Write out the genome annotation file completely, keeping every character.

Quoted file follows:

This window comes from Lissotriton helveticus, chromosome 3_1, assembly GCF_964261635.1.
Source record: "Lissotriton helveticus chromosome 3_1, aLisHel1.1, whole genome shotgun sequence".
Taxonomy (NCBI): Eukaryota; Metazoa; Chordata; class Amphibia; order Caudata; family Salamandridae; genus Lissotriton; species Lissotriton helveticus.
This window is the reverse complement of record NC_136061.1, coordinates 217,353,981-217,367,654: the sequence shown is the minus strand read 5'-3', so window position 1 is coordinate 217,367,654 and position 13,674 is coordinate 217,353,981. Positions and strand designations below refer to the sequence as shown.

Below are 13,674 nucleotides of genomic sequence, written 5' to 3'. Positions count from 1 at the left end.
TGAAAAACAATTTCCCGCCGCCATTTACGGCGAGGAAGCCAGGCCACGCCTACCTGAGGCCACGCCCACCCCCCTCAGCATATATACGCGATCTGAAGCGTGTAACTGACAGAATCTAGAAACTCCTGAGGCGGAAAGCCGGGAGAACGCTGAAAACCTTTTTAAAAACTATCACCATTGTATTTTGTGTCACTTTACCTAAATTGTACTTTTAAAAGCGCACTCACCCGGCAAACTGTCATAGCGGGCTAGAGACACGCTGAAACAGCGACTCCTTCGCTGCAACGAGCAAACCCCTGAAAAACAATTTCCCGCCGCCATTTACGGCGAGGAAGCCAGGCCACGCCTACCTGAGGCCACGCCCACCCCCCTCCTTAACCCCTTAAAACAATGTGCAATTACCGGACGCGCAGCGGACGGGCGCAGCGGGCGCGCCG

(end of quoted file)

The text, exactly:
This window comes from Lissotriton helveticus, chromosome 3_1, assembly GCF_964261635.1.
Source record: "Lissotriton helveticus chromosome 3_1, aLisHel1.1, whole genome shotgun sequence".
Taxonomy (NCBI): Eukaryota; Metazoa; Chordata; class Amphibia; order Caudata; family Salamandridae; genus Lissotriton; species Lissotriton helveticus.
This window is the reverse complement of record NC_136061.1, coordinates 217,353,981-217,367,654: the sequence shown is the minus strand read 5'-3', so window position 1 is coordinate 217,367,654 and position 13,674 is coordinate 217,353,981. Positions and strand designations below refer to the sequence as shown.

Below are 13,674 nucleotides of genomic sequence, written 5' to 3'. Positions count from 1 at the left end.
TGAAAAACAATTTCCCGCCGCCATTTACGGCGAGGAAGCCAGGCCACGCCTACCTGAGGCCACGCCCACCCCCCTCAGCATATATACGCGATCTGAAGCGTGTAACTGACAGAATCTAGAAACTCCTGAGGCGGAAAGCCGGGAGAACGCTGAAAACCTTTTTAAAAACTATCACCATTGTATTTTGTGTCACTTTACCTAAATTGTACTTTTAAAAGCGCACTCACCCGGCAAACTGTCATAGCGGGCTAGAGACACGCTGAAACAGCGACTCCTTCGCTGCAACGAGCAAACCCCTGAAAAACAATTTCCCGCCGCCATTTACGGCGAGGAAGCCAGGCCACGCCTACCTGAGGCCACGCCCACCCCCCTCCTTAACCCCTTAAAACAATGTGCAATTACCGGACGCGCAGCGGACGGGCGCAGCGGGCGCGCCG